Relatively speaking, storage virtualization is a simple concept: take a bunch of networked storage devices and (magically?) turn them into one big storage device that can be managed from one central control tower. As a result, heterogeneous storage environments are easier to manage (at least theoretically), administrative tasks can be streamlined, data can be migrated quickly, and there is more efficient use of disk space, among other benefits.
These features help to explain its popularity. As with anything promising simplicity and lower capital expense, there is growing interest in storage virtualization. According to a survey commissioned earlier this year by F5 Networks, the percentage of U.S. enterprises implementing storage virtualization will jump from 21 percent to 47 percent in the next few years. European adoption will jump from 37 percent to 61 percent.
Nothing is as simple as it seems, though, as there are many paths to take from piles of disks to one big, happy pool. Storage virtualization can be implemented and discussed in several different ways — maybe three, maybe four, possibly five — depending on how you look at it and whom you ask. Some basics might help.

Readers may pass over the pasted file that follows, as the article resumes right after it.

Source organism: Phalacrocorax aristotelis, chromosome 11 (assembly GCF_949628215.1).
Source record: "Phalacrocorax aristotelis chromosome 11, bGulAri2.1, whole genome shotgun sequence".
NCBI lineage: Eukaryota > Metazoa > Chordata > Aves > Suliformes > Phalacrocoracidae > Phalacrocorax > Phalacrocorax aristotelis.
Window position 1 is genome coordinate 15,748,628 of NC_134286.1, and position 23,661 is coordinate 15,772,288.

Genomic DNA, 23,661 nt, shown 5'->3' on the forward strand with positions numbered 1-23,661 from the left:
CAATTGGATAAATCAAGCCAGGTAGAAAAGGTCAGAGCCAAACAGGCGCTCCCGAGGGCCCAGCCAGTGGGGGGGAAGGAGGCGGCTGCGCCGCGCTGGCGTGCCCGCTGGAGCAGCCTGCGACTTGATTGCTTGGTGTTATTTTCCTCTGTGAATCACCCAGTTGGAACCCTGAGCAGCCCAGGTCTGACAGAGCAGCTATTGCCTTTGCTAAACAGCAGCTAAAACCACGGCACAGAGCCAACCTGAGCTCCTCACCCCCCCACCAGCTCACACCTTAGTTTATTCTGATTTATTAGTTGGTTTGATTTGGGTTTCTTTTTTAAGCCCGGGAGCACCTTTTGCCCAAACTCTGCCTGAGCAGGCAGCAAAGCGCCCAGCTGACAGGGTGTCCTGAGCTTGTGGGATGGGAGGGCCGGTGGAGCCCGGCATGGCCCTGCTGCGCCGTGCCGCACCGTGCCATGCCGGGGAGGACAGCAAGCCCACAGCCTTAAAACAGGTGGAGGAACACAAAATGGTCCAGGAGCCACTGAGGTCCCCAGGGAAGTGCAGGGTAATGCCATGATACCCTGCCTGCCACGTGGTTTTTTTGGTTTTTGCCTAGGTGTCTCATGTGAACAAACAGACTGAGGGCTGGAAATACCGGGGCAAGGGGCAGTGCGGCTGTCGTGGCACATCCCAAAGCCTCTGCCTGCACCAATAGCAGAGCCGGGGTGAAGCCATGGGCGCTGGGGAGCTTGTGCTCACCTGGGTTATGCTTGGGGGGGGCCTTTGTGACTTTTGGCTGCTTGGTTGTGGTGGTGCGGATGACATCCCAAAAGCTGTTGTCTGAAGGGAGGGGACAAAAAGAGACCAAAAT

Broadly speaking, there are two types of storage virtualization: block and file. Block is most common, embodied by SAN or NAS technologies, where distributed systems look like one storage device. File virtualization takes place “in front of” the storage network, usually in an appliance of some type.
More often, you’ll hear talk of the implementation methods. Host-based virtualization refers to software on a server providing the virtualization layer and creating the one big drive effect. Appliance-based virtualization puts a hardware device on the storage network. Network-based virtualization works at the switching level.
Some people use other terms to describe the same scenarios. In-band virtualization means the virtualization occurs in the data path between the host server and the storage units, as with an appliance. Out-of-band means the virtualization is outside the data path, at the switching level. Split-path virtualization combines in- and out-of-band and typically involves software services or an adapter in a switch or appliance.
Some people reduce the discussion further to appliance-based virtualization versus network-based. Appliances are easy to use, proponents say. But, says the other side, they can add a bit of latency. The network approach can be more flexible and scalable, fans say, but others counter that it is more complicated to implement. It could come down to a matter of where you prefer to manage storage. It could come down to preferring a particular vendor and not caring at all about bands.